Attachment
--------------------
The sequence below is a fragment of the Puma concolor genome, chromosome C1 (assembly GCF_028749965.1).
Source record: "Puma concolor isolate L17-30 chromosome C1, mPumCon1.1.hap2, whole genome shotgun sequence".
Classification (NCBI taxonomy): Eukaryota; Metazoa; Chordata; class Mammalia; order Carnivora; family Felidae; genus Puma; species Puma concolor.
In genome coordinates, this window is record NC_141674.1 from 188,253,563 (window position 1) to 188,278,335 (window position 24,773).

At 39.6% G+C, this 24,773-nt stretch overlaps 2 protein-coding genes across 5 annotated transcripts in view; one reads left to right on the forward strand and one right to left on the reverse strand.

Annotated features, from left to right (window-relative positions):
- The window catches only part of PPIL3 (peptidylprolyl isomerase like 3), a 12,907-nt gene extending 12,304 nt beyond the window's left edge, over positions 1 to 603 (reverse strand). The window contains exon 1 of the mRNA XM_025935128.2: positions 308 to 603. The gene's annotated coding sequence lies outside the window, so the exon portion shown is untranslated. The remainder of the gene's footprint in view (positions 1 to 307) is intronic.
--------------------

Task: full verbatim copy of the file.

The sequence below is a fragment of the Puma concolor genome, chromosome C1 (assembly GCF_028749965.1).
Source record: "Puma concolor isolate L17-30 chromosome C1, mPumCon1.1.hap2, whole genome shotgun sequence".
Classification (NCBI taxonomy): Eukaryota; Metazoa; Chordata; class Mammalia; order Carnivora; family Felidae; genus Puma; species Puma concolor.
In genome coordinates, this window is record NC_141674.1 from 188,253,563 (window position 1) to 188,278,335 (window position 24,773).

At 39.6% G+C, this 24,773-nt stretch overlaps 2 protein-coding genes across 5 annotated transcripts in view; one reads left to right on the forward strand and one right to left on the reverse strand.

Annotated features, from left to right (window-relative positions):
- The window catches only part of PPIL3 (peptidylprolyl isomerase like 3), a 12,907-nt gene extending 12,304 nt beyond the window's left edge, over positions 1 to 603 (reverse strand). The window contains exon 1 of the mRNA XM_025935128.2: positions 308 to 603. The gene's annotated coding sequence lies outside the window, so the exon portion shown is untranslated. The remainder of the gene's footprint in view (positions 1 to 307) is intronic.